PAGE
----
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Wall Street Has Given Up on These 3 Stocks, and That's a Huge Mistake

By Daniel Foelber - Nov 25, 2020 at 10:37AM

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Coronavirus vaccine or not, this basket of growth and dividend stocks is poised to perform.

Since late March, the stock market has performed like a Greek tragedy. Winners and losers have taken and exited the stage, all in dramatic fashion. First, it was the stay-at-home stocks -- companies that benefited from our need to quarantine and social distance. Those rocketed higher while shares of virtually any company that relied on a growing economy and in-person services or entertainment plummeted. But the recent run of upbeat news on the vaccine front changed all of that, at least somewhat. Occupants of downtrodden sectors like industrials, energy, financials, and retail have all rebounded strongly, taking center stage while many stay-at-home stocks shuffled meekly into the wings.

Amid all the chaos and uncertainty, though, it can be difficult to decipher which stocks are good buys now. These three well-known companies -- Clorox ( CLX 1.01% ), Netflix ( NFLX -2.33% ), and Lockheed Martin ( LMT 0.99% ) -- are from different sectors, but all have one thing in common. Wall Street seems to have forgotten about them. Here's why you shouldn't.

A woman reaches for popcorn while pointing a remote at the TV.

Image source: Getty Images.

1. Clorox

Consumer staple stocks are seen as go-to investments during times of uncertainty. Clorox generates steady results regardless of market cycles. It also distributes a sizable and growing dividend. 

In the third quarter, its sales grew by 27% and it delivered a staggering 103% increase in diluted net earnings per share. High demand for everything from household cleaners to personal care products to water filtration has been boosting Clorox's short-term results. But the company still expects growth in the first half of 2021, albeit slower growth. 

Though the company is generating more cash and making more money, its stock price today is almost exactly where it was six months ago. After a surge that lasted through early August, it has retreated.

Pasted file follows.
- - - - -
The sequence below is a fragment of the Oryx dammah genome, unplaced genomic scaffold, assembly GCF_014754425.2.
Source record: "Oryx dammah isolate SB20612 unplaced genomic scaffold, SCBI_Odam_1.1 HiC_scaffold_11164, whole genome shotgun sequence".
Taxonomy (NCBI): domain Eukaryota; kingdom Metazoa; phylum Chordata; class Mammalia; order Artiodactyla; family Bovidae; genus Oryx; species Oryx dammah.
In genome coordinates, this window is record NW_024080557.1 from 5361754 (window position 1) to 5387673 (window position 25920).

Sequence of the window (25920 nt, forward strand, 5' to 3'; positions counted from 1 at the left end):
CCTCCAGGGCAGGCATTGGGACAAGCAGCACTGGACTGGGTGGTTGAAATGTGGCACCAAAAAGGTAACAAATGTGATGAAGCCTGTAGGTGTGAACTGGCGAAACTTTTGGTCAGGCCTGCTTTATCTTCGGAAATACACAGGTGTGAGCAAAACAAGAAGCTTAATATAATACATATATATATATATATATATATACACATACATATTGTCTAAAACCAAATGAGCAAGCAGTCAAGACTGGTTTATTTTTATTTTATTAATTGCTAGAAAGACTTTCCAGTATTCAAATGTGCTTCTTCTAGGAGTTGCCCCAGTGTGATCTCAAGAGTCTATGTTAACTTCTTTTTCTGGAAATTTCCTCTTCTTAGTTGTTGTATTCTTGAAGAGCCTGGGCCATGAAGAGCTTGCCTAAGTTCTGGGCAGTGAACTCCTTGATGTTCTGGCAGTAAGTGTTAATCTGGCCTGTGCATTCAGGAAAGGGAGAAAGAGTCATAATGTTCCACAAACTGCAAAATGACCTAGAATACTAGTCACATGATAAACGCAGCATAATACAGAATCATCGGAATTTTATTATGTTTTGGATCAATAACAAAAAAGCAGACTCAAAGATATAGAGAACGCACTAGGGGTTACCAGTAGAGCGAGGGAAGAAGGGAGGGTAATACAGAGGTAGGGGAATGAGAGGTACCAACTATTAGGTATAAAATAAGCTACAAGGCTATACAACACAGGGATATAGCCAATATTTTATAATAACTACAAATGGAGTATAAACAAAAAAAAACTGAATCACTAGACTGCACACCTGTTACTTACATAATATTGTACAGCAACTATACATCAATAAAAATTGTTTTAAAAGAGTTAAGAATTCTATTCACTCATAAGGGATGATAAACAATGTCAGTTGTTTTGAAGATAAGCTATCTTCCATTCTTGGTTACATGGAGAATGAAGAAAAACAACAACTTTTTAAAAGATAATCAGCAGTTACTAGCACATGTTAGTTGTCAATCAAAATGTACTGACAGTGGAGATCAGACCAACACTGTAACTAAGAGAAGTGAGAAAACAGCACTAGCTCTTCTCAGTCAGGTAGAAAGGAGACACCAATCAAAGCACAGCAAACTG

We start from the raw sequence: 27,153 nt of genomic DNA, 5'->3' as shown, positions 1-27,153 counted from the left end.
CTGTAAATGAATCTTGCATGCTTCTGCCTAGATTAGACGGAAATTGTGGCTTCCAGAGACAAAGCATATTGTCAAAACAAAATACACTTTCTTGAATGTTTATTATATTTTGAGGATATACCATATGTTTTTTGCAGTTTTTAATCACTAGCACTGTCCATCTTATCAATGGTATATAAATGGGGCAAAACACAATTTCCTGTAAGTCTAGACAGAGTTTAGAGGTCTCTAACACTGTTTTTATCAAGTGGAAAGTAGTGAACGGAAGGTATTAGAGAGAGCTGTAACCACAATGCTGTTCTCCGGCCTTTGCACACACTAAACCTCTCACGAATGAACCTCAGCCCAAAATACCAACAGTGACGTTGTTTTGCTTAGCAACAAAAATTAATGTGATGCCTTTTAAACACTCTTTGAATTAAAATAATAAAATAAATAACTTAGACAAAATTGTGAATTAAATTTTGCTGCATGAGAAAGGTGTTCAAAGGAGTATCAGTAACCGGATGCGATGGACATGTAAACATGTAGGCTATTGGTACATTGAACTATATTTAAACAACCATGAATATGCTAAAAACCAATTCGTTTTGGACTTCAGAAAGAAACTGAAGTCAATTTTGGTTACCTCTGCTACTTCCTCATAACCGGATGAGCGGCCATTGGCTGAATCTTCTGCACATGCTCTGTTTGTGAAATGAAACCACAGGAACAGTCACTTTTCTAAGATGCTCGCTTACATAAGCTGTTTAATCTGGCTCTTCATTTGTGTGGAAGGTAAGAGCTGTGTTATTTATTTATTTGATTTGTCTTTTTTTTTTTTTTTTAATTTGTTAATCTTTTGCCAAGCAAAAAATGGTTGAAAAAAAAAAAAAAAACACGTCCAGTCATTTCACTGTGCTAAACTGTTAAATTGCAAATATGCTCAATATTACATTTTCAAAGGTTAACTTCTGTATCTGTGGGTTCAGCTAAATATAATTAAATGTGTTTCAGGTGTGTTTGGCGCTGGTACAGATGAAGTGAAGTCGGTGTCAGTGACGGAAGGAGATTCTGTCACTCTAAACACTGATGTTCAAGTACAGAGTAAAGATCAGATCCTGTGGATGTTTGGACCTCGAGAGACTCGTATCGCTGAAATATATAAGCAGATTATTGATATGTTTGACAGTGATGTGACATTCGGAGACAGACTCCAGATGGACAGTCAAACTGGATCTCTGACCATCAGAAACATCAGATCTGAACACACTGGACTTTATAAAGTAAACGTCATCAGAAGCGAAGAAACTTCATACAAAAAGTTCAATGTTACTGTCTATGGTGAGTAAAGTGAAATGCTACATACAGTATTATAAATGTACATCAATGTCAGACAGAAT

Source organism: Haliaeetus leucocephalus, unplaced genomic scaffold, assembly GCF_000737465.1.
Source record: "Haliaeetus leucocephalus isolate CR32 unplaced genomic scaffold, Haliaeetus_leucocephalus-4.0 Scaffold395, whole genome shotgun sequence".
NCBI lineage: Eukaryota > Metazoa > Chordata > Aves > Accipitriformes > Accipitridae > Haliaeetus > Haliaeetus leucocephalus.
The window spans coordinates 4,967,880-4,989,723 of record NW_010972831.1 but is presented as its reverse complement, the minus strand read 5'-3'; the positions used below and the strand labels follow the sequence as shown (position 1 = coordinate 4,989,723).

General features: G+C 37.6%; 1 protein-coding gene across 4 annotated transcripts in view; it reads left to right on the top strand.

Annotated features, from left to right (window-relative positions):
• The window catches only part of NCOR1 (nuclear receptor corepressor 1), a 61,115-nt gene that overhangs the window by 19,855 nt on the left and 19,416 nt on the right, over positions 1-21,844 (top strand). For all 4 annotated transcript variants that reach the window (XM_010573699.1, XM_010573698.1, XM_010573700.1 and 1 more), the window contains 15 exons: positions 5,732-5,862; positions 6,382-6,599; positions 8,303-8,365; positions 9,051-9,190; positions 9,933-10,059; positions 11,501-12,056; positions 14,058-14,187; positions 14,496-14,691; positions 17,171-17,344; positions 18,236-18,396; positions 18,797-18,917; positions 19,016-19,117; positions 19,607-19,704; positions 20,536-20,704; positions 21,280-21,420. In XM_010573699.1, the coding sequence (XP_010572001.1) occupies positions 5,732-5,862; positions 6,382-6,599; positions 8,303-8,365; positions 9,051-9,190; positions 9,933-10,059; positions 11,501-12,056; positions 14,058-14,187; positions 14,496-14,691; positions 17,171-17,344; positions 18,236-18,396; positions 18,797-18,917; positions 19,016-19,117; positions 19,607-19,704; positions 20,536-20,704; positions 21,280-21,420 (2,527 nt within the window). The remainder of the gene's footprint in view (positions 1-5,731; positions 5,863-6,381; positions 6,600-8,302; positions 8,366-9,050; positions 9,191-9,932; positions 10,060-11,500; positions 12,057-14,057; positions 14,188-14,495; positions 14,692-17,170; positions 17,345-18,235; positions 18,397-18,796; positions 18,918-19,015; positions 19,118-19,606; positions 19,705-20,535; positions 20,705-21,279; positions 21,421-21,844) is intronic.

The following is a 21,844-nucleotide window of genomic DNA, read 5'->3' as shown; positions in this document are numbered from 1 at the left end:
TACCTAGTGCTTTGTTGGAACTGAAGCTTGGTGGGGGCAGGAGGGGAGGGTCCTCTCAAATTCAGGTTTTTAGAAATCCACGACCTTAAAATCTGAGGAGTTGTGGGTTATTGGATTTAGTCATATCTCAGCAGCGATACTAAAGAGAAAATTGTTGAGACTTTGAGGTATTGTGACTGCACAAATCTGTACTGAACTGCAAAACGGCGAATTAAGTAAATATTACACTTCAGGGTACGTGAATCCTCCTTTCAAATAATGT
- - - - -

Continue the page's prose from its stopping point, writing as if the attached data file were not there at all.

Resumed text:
CLX Total Return Level Chart

CLX Total Return Level data by YCharts

Wall Street seems to be attributing Clorox's recent successes mostly to the coronavirus, but the company was doing well before this crisis too. Revenue, net income, and free cash flow (FCF) have been growing at good paces for more than five years; this company isn't solely relying on pandemic-driven tailwinds. 

In July, Clorox raised its quarterly dividend from $1.06 per share to $1.11 per share. It now distributes about $140 million per quarter in dividends. It also reinstated its stock-buyback program and repurchased around $100 million in shares during the first quarter of its fiscal 2021, which ended Sept. 30. Management expects to return about $900 million to shareholders in its fiscal 2021, which would mean that the company expects to purchase another $240 million in shares by June 30, 2021. Given its short-term tailwinds, impressive performance and guidance, 43 consecutive years of dividend raises, and share buybacks, the company looks to be a good buy now. 

2. Netflix

Netflix, too, was viewed as a business well-suited to the conditions created by the pandemic. With so many other leisure and entertainment options unavailable, people naturally gravitated toward its vast streaming video catalog. After growing its global paid memberships by 27% year over year in the second quarter, Netflix released somewhat disappointing third-quarter results. The company also guided for a deceleration in fourth-quarter subscriber growth, forecasting 6 million net additions compared to 8.8 million a year prior. 

Despite that, Netflix is gradually becoming more profitable. The transition from hyper-growth to profitability is something that many investors have been hoping for as the company evolves from an entertainment industry disruptor into an established and mature industry leader.

NFLX Revenue (Quarterly) Chart

NFLX Revenue (Quarterly) data by YCharts

The company just recorded its third straight quarter of positive FCF. It booked $2.2 billion in FCF for the first nine months of 2020 compared to negative FCF of $1.6 billion during the same period last year. The company is also posting record net income so far in 2020.